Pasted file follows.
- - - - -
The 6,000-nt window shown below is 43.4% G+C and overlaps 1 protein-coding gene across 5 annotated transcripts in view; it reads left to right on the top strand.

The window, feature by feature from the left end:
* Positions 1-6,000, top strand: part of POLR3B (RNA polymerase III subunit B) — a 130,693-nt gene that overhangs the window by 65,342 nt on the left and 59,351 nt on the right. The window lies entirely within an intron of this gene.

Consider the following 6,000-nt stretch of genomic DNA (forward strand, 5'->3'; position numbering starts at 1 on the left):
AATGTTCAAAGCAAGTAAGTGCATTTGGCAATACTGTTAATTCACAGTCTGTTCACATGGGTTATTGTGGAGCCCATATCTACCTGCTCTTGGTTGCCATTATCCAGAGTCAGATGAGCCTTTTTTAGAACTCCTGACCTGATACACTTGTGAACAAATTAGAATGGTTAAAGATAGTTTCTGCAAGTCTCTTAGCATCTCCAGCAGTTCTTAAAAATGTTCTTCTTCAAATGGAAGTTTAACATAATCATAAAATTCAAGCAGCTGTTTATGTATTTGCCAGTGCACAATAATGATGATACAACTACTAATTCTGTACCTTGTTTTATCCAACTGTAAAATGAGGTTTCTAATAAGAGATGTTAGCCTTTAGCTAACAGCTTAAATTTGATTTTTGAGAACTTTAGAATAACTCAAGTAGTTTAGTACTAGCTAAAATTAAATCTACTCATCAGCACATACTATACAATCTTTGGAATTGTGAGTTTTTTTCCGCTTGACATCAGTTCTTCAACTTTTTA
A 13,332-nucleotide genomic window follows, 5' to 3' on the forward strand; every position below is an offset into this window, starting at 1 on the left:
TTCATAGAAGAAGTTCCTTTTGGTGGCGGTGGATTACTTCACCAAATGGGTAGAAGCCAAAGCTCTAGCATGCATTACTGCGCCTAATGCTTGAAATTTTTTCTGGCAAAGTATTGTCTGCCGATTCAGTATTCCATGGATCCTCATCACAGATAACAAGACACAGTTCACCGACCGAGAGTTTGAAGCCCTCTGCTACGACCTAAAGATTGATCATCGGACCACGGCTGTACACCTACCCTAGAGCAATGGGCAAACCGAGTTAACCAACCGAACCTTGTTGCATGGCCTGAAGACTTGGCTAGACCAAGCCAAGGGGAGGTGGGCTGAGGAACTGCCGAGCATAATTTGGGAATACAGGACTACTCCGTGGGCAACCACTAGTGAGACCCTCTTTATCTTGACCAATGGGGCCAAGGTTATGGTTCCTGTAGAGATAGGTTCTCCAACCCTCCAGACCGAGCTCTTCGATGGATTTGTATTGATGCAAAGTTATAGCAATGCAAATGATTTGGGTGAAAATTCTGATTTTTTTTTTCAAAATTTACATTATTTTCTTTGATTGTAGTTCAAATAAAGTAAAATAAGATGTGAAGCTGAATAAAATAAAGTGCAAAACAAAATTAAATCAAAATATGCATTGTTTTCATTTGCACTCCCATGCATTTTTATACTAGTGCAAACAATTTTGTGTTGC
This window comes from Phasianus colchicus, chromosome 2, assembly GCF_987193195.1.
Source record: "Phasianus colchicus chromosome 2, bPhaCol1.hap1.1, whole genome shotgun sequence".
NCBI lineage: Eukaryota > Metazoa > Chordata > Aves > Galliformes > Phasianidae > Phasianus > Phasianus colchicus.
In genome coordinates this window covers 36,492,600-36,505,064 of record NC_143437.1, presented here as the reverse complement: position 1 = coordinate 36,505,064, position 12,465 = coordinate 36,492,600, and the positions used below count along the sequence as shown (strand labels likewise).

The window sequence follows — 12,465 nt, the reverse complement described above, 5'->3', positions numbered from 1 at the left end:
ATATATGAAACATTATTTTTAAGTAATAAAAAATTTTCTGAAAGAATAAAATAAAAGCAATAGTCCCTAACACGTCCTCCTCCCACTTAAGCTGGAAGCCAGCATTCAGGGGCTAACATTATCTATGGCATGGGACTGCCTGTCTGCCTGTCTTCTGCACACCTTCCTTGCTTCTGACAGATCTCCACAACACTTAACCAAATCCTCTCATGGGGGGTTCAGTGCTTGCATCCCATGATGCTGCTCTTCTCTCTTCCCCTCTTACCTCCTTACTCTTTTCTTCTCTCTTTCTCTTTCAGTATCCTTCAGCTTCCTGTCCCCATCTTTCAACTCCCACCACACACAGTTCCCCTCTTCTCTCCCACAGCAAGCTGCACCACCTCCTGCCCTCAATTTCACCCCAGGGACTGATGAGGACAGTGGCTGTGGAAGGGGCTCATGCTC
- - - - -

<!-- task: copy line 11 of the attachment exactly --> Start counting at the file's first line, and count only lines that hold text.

In genome coordinates this window covers 36,492,600-36,505,064 of record NC_143437.1, presented here as the reverse complement: position 1 = coordinate 36,505,064, position 12,465 = coordinate 36,492,600, and the positions used below count along the sequence as shown (strand labels likewise).